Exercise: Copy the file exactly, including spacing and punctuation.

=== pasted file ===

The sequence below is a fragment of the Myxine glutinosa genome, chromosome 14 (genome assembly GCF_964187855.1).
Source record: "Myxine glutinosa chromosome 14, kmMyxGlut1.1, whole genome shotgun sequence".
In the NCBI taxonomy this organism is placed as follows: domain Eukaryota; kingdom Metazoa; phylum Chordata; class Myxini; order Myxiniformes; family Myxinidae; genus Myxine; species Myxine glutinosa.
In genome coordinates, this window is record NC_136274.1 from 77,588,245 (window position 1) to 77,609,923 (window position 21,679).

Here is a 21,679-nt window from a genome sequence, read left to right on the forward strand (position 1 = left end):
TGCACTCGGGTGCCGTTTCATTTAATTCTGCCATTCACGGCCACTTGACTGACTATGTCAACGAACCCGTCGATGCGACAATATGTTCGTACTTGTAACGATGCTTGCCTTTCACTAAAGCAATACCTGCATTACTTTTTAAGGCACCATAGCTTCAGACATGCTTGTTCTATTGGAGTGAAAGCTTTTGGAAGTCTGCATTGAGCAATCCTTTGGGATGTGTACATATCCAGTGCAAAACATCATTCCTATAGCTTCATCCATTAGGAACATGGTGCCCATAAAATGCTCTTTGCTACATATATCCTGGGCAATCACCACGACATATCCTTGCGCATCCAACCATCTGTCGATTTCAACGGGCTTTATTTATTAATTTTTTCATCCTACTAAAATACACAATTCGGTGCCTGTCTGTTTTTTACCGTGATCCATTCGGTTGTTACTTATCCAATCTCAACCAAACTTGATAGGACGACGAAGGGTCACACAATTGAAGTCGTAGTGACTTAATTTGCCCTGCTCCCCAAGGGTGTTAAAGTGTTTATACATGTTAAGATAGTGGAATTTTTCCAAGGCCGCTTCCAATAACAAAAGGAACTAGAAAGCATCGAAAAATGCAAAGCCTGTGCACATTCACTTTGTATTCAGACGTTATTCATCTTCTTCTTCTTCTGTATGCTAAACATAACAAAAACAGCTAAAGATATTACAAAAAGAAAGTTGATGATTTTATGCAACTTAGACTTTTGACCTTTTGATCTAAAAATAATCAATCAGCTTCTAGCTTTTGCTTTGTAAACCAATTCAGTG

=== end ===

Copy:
The sequence below is a fragment of the Myxine glutinosa genome, chromosome 14 (genome assembly GCF_964187855.1).
Source record: "Myxine glutinosa chromosome 14, kmMyxGlut1.1, whole genome shotgun sequence".
In the NCBI taxonomy this organism is placed as follows: domain Eukaryota; kingdom Metazoa; phylum Chordata; class Myxini; order Myxiniformes; family Myxinidae; genus Myxine; species Myxine glutinosa.
In genome coordinates, this window is record NC_136274.1 from 77,588,245 (window position 1) to 77,609,923 (window position 21,679).

Here is a 21,679-nt window from a genome sequence, read left to right on the forward strand (position 1 = left end):
TGCACTCGGGTGCCGTTTCATTTAATTCTGCCATTCACGGCCACTTGACTGACTATGTCAACGAACCCGTCGATGCGACAATATGTTCGTACTTGTAACGATGCTTGCCTTTCACTAAAGCAATACCTGCATTACTTTTTAAGGCACCATAGCTTCAGACATGCTTGTTCTATTGGAGTGAAAGCTTTTGGAAGTCTGCATTGAGCAATCCTTTGGGATGTGTACATATCCAGTGCAAAACATCATTCCTATAGCTTCATCCATTAGGAACATGGTGCCCATAAAATGCTCTTTGCTACATATATCCTGGGCAATCACCACGACATATCCTTGCGCATCCAACCATCTGTCGATTTCAACGGGCTTTATTTATTAATTTTTTCATCCTACTAAAATACACAATTCGGTGCCTGTCTGTTTTTTACCGTGATCCATTCGGTTGTTACTTATCCAATCTCAACCAAACTTGATAGGACGACGAAGGGTCACACAATTGAAGTCGTAGTGACTTAATTTGCCCTGCTCCCCAAGGGTGTTAAAGTGTTTATACATGTTAAGATAGTGGAATTTTTCCAAGGCCGCTTCCAATAACAAAAGGAACTAGAAAGCATCGAAAAATGCAAAGCCTGTGCACATTCACTTTGTATTCAGACGTTATTCATCTTCTTCTTCTTCTGTATGCTAAACATAACAAAAACAGCTAAAGATATTACAAAAAGAAAGTTGATGATTTTATGCAACTTAGACTTTTGACCTTTTGATCTAAAAATAATCAATCAGCTTCTAGCTTTTGCTTTGTAAACCAATTCAGTG